When I wrote about Paul Thomas Anderson’s Inherent Vice a while ago, on the basis of a first impression at the New York Film Festival, I said that I liked the movie but needed to watch it again to decide how much, and why. Now that the film is in general release, I’ve gone back to it and can say wholeheartedly that you, too, ought to see this picture twice. Inherent Vice is that ambitious, while pretending very convincingly to be a mere genre parody; it has that much to say to our present moment, while enveloping itself in bygone clouds of patchouli and marijuana. Besides, you’ll need the first viewing just to get your bearings. Inherent Vice is also that flagrantly problematic.
Nothing less could be expected of a film that borrows not only its characters, plot and language from a Thomas Pynchon novel but also its worldview. Atmospheric details are faithful to the book, down to the make and model of someone’s car or the song that’s playing in a pizza joint. Dialogue is faithful, too, with entire exchanges reproduced verbatim. But most faithful of all is the mood of retrospective wonder and regret about Los Angeles toward the end of the hippie era (after the Manson murders, before Nixon’s re-election), when interlocking high-level interests (apprehensible by those on the pavement mostly as dark, spooky forces) had not yet finished corrupting whatever was hopeful and alive in music, dope and love—a time when it was still possible to imagine, as the film’s narrator puts it, that the American future would mercifully fail to transpire.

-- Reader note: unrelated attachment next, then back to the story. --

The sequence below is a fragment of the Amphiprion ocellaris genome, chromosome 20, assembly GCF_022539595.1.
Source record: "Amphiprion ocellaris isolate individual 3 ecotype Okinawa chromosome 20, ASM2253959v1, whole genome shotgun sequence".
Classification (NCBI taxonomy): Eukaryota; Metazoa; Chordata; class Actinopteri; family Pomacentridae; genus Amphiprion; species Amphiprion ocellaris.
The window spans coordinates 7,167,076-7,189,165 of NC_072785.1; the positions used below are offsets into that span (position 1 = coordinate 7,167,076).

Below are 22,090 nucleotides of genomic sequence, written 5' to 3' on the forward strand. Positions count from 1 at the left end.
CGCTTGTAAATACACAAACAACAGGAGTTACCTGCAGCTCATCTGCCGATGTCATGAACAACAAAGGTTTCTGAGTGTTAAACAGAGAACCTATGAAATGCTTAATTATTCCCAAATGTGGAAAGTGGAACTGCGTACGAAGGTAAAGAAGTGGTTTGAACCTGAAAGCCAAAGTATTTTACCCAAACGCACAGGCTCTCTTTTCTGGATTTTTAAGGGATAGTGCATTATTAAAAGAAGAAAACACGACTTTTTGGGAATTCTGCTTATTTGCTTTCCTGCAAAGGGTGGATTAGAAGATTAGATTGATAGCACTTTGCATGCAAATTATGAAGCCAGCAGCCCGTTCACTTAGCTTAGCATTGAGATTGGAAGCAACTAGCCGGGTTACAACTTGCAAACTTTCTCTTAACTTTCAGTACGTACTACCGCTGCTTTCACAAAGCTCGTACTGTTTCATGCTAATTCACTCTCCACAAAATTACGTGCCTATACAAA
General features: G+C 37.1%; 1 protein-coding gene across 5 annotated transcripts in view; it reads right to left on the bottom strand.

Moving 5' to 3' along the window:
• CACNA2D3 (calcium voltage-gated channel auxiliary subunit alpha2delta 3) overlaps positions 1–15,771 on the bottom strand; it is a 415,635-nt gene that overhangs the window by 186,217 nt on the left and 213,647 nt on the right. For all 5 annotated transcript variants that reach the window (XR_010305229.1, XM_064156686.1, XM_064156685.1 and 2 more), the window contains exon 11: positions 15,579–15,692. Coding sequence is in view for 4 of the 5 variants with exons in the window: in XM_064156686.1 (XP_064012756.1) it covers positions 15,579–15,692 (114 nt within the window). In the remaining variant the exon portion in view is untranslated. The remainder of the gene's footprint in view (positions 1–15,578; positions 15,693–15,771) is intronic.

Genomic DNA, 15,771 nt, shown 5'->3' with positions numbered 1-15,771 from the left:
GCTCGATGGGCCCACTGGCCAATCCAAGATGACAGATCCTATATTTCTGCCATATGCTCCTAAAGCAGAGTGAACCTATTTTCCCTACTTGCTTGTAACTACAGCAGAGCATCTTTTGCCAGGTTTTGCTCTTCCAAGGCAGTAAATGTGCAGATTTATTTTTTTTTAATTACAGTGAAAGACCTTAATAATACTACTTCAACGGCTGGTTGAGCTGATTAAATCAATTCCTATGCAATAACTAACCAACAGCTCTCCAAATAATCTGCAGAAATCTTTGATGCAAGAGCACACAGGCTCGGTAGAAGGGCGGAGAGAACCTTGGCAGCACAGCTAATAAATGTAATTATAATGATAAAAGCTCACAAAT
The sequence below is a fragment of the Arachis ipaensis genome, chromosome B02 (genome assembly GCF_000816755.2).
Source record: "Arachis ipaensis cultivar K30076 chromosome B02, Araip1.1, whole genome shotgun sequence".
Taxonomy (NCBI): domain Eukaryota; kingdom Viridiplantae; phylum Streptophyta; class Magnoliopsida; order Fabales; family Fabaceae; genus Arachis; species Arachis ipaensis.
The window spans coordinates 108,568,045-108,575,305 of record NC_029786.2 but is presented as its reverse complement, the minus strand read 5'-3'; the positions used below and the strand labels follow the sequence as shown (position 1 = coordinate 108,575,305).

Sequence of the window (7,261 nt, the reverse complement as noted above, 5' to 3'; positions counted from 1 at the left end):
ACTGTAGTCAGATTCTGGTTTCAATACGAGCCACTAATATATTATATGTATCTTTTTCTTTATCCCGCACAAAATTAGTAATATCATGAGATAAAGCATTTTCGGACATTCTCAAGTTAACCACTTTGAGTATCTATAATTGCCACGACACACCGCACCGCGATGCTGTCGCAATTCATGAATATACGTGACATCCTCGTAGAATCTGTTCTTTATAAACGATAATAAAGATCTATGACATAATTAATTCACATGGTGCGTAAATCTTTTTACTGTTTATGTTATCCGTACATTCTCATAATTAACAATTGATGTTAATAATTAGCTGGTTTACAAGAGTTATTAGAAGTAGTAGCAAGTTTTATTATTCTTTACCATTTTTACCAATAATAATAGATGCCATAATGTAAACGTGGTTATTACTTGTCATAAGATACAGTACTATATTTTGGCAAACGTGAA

A great theme; a great setting. So what, you may ask, could be so problematic? Start with the protagonist, Larry “Doc” Sportello, the noble private eye in Pynchon’s teasing equivalent of a Raymond Chandler novel. Played by Joaquin Phoenix with barely concealed glee and a swath of sideburns that might have been cultivated with Miracle-Gro, Doc is a valiant but woozy investigator of complex criminal conspiracies—a man so attuned to clues of all sorts that he sometimes needs to scratch the words “paranoia alert” into his dime-store detective notebook, so stoned that he can be sent off on a bum steer by a Ouija board. With Doc as your point-of-view character, plot exposition is maddening enough to make you chew through the side of your popcorn box.
Then, when it comes to suggesting the meaning of these crazy events, the film makes itself doubly problematic by spelling things out in voiceover. The only excuse Anderson gives for so brazenly trashing the doctrine of “show, don’t tell” is to promote one of the novel’s incidental characters into the job of narrator. He localizes Pynchon’s authorial omniscience and sometimes vatic prose in Sortilège (Joanna Newsom), letting her explain, both on camera and off, everything from the dynamics of Doc’s relationship with his former girlfriend Shasta (Katherine Waterston) to the sad history of Los Angeles real-estate development. But now that she’s been put to this use, is Sortilège still a character, or has she become a mirage? Her voice remains dreamy, her smile otherworldly, whether she is dabbling in divination and astrology or supplying Doc with hard facts. In keeping with her name, which translates as “charm” or “spell,” she can also vanish from Doc’s side in the middle of a scene, leaving you better informed but perhaps more puzzled.